What measures are being taken to enhance Tobago’s value proposition as a tourism destination?
CHARLES: The executive council has already approved the new Tobago Tourism Agency, which is now being set up to manage all aspects of tourism events, marketing and our strategic direction. This process has been supported through upgrades of major tourism sites and attractions, heritage trails and the monetisation of Fort King George in Scarborough. The move to realign the tourism division portfolio to include the Department of Culture is an indication of our strategy to leverage the creative industries and Tobago’s talent to enhance the tourism product by offering an authentic taste of Tobago, not just through sand, sea, sun and food, but by also sharing our culture and traditions. Of course, collaboration with the government to strengthen security and conduct upgrades at the port, as well as ANR Robinson International Airport, will all add to the perception of Tobago as having the capacity, appeal and ambience visitors are looking for.
How can resort tourism catalyse the development of the wider economy?
CHARLES: Resort tourism offers two major advantages. First, there is the potential for additional foreign direct investment. Second, it leads to greater market access to a wider clientele pool. Therefore, Tobago intends to exploit this opportunity to accomplish both.
These goals are not mutually exclusive; greater investment will make the island more attractive, which will open Tobago up to new possibilities and strengthen our tourism product. Finding the right opportunities that will enhance what we already have is the challenging part, and this is where negotiations with interested investors such as the Sandals Group — with whom we are currently in talks for two proposed resorts at the Golden Grove Estate — will allow us to influence how we achieve this. Opportunities like this will have a ripple effect on various other sectors impacted by resorts, including food production, light manufacturing, entrepreneurship, and arts and culture.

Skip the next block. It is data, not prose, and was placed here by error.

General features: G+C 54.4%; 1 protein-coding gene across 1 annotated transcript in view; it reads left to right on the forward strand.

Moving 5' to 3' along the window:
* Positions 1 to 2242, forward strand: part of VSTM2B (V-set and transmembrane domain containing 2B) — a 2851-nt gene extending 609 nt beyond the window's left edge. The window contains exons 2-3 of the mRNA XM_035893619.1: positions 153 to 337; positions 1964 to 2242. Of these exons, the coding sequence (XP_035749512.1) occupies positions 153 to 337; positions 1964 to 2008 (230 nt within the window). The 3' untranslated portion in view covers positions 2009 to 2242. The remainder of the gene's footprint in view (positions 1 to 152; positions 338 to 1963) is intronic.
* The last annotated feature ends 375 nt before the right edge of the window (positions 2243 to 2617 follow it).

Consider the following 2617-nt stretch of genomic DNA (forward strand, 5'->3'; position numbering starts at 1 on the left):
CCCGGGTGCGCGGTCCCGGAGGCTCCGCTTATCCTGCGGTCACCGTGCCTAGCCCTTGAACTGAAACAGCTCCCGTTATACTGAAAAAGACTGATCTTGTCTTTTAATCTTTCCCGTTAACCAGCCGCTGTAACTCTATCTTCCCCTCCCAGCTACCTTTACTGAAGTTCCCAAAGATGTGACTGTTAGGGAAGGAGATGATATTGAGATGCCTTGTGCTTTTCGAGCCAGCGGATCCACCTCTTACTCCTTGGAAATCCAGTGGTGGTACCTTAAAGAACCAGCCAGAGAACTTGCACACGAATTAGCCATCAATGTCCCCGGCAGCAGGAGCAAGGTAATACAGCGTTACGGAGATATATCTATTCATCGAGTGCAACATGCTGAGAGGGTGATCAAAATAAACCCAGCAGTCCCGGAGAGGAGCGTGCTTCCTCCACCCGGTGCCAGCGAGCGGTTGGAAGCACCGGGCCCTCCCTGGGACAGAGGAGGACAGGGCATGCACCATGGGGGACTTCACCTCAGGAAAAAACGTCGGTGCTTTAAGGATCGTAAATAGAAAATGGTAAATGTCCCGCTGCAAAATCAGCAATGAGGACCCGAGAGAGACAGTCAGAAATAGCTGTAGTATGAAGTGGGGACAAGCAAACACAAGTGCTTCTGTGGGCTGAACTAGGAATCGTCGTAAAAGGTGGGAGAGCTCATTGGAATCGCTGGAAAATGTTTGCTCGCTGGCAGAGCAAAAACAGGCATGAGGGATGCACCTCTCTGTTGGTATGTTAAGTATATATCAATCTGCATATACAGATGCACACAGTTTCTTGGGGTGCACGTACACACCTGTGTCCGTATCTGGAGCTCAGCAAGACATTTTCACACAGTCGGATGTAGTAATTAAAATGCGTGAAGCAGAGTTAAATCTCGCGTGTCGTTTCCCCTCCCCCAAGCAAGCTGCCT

How will the THA look to enhance sea and air links with the island of Trinidad?
CHARLES: Tobago recently hosted a meeting of national security heads to discuss security measures and asses how best to optimise our security resources. In terms of infrastructure, there are plans to upgrade the port facilities and add a new international terminal to the ANR Robinson International Airport, in collaboration with the central government, and the area for this expansion has already been earmarked.
We are also in constant contact with Caribbean Airlines and the Port Authority of Trinidad and Tobago to find ways to enhance the current transport system. For the sea bridge, negotiations are under way to procure new cargo and passenger transport vessels to service the route, which will bring us the level of predictability we’re seeking. In the next few years, the country will secure a brand new, custom-made cargo vessel, owned by T&T, that will best serve our needs.
What steps are being taken to facilitate the success of Tobago’s entrepreneurs?
CHARLES: Tobago’s entrepreneurs have been the beneficiaries of business expansion support and training initiatives geared at diversification and stimulation of the economy. This effort has been led by the Business Development Unit, which was recently moved to the Division of Community Development, Enterprise Development and Labour, as we employ a community-centric approach to enterprise development.
This approach means bringing more resources to different regions, and allowing community businesses more opportunity to create wealth and expand. It will also result in more job creation and vocational skills training within the communities, which will help to build the skills capacity needed for a broader economy.
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